Magazine article Newsweek

Jill Soloway on Feminism, Hollywood, and Her New Amazon Series 'I Love Dick'; with 'I Love Dick,' Soloway Eschews Conventional Expectations for How Women Should Appear on Screen (Read: Likable, Sexy) to Tell a Story in Which a Woman Is, in Her Words, "The Subject, Not the Object."

Magazine article Newsweek

Jill Soloway on Feminism, Hollywood, and Her New Amazon Series 'I Love Dick'; with 'I Love Dick,' Soloway Eschews Conventional Expectations for How Women Should Appear on Screen (Read: Likable, Sexy) to Tell a Story in Which a Woman Is, in Her Words, "The Subject, Not the Object."

Article excerpt

Byline: Emily Bobrow

Jill Soloway laughs at the bravado she displayed during her early-career pitch meetings with Hollywood television executives. "I used to walk in and tell them, 'I want to do something no one has ever done before, and I want to change the world,'" she says. She soon learned that the writers who actually get their shows produced do so by promising to earn studios lots of money, so she toned down her revolutionary spiel. But now, after the runaway, Emmy-winning success of Transparent--an on-demand Amazon series that launched in 2014 and is loosely based on Soloway's own parent coming out as a transgender woman--Soloway is back to rabble-rousing. With Topple, the production company she founded in 2016, this writer-director-producer aspires to achieve nothing less than to "topple the patriarchy."

While walking around the Silver Lake reservoir, Soloway concedes that her goal to disrupt white male hegemony may be a bit hubristic. Most showrunners would be happy enough with the acclaim she received for Transparent and Six Feet Under--and some Porsche money. But don't underestimate her ambition to inject feminism into the male-dominated world of entertainment. With Transparent, Soloway made a point of hiring as many queer and transgender people as possible, which demonstrated the critical and commercial value of including marginalized voices in a creative process and helped launch quite a few careers. Now, with I Love Dick, her latest series for Amazon, she eschews conventional expectations for how women should appear on screen (read: likable, sexy) to tell a story in which a woman is, in her words, "the subject, not the object."

I Love Dick is based on a 1997 cult-classic novel by Chris Kraus. It is a mongrel of a book--part memoir, part cultural criticism, largely epistolary--about Chris Kraus, a married female filmmaker who becomes obsessed with a rangy, aloof academic named Dick. Much of the story is told through letters from Chris to Dick, her infatuation spurring her to probe nearly every part of her life and marriage. Chris's voice has a unique charisma: She is knowing and self-aware, intellectual and vulnerable. The book is unabashedly about art, life, relationships and female desire.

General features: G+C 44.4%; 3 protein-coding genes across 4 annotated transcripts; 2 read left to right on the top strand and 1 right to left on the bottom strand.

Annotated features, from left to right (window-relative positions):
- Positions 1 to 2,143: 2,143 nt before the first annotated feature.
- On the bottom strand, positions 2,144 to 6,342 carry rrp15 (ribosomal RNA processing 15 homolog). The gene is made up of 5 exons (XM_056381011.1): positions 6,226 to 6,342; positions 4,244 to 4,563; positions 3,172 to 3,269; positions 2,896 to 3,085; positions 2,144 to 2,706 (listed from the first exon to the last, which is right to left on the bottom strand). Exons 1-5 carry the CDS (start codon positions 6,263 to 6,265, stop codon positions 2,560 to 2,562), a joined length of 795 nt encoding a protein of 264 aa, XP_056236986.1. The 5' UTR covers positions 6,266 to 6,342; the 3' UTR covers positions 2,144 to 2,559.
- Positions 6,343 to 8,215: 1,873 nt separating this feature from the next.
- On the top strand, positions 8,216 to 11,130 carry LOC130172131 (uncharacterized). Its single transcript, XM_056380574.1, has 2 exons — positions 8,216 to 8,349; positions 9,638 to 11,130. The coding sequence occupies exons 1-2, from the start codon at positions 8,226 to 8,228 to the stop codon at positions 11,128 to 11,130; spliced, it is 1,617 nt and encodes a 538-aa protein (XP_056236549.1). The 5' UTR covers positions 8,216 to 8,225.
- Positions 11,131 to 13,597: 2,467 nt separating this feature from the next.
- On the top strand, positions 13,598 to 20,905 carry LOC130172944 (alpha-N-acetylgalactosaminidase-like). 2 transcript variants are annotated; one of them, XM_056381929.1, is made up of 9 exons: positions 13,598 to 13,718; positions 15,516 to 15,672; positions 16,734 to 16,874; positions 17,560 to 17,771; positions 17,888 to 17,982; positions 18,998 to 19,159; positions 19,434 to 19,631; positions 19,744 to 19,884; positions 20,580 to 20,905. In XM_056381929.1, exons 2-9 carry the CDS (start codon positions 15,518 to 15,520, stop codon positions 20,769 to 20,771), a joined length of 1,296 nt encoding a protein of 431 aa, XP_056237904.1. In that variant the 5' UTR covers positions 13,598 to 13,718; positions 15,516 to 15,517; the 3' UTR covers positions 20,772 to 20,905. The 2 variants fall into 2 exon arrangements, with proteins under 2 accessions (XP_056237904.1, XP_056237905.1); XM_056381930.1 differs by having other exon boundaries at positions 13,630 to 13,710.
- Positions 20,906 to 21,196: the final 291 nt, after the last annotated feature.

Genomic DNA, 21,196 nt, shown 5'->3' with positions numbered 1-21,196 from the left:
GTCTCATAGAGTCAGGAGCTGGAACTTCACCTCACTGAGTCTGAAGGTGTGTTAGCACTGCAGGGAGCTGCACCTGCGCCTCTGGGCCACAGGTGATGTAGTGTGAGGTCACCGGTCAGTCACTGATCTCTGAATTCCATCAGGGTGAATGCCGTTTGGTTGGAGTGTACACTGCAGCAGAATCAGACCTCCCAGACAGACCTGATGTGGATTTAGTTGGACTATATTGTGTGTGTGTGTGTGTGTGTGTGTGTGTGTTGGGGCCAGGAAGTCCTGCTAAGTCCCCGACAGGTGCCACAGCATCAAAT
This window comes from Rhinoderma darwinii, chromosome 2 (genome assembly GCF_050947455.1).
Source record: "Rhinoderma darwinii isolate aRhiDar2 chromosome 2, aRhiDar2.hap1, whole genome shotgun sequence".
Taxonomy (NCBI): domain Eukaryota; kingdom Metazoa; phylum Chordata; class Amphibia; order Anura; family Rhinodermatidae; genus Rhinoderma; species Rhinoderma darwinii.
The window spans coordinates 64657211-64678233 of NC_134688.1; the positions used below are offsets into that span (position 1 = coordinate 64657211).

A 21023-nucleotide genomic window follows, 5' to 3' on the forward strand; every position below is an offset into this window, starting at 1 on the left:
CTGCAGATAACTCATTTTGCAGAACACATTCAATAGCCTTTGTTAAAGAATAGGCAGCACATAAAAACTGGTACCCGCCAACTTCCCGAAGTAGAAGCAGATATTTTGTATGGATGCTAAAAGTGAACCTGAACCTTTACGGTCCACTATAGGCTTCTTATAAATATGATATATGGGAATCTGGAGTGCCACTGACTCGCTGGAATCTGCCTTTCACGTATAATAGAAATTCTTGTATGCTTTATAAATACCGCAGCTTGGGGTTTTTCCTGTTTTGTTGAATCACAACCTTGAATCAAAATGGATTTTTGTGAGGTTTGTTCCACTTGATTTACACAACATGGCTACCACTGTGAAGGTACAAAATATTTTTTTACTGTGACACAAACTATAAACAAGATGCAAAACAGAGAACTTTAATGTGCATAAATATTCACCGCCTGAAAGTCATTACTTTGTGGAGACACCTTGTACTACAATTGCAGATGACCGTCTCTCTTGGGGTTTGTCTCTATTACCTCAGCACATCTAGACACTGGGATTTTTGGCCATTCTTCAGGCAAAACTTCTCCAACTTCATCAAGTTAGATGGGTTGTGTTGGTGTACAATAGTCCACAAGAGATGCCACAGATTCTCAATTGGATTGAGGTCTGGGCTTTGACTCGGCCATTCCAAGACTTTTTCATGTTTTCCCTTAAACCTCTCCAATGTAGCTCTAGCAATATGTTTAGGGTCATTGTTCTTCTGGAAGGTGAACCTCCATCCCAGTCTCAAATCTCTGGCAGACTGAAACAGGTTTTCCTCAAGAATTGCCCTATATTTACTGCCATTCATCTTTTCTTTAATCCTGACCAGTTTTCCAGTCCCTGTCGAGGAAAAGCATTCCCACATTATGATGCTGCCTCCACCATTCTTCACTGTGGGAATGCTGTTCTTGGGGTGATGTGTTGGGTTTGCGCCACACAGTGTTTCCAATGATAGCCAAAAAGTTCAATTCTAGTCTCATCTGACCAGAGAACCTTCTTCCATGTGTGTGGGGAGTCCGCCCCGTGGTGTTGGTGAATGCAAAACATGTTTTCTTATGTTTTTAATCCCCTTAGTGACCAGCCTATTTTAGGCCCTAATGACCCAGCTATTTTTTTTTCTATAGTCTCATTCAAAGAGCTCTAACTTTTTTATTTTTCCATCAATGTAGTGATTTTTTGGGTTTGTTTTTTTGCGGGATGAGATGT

This unique perspective is what inspired Soloway to adapt the novel. Her series mainly follows Chris (Kathryn Hahn) as she explores the contours of her lust for Dick (a lean, steely-eyed Kevin Bacon) and wrests control over her own narrative. It also considers the lives of several other, mainly female, characters in the artsy town of Marfa, Texas. "A lot of people are going to come to this show because they want to see Kevin Bacon,"

Soloway says. "But really it is about the female voice and the female gaze and creating protagonism for women."

To figure out what this gaze and voice looks and sounds like, Soloway and the show's co-creator, Sarah Gubbins, enlisted a group of exclusively female writers, including acclaimed playwrights Annie Baker and Heidi Schrenk. Soloway noticed the effects of this gender homogeneity immediately. "There is no one there who will say, 'Well, that's gross, don't tell that story' or 'She's awful, she's a slut, what woman would do that?'" During her 15 years of writing scripts before she got her own show, Soloway says she regularly received notes from men complaining about the likability of her female characters. She was eager to make the I Love Dick writers' room "a protected space for women to just ask themselves, 'Who am I when there are no men watching?'"

Many of the writers involved in the show have described the atmosphere as uniquely democratic, empathetic and noncompetitive--a place of "radical honesty and radical vulnerability," according to Gubbins. This is typical of Soloway. People who work closely with her regularly praise the way she forgoes the hierarchical feel of a Hollywood set for a more open and collaborative environment in which everyone is encouraged to discuss their feelings and ideas. …

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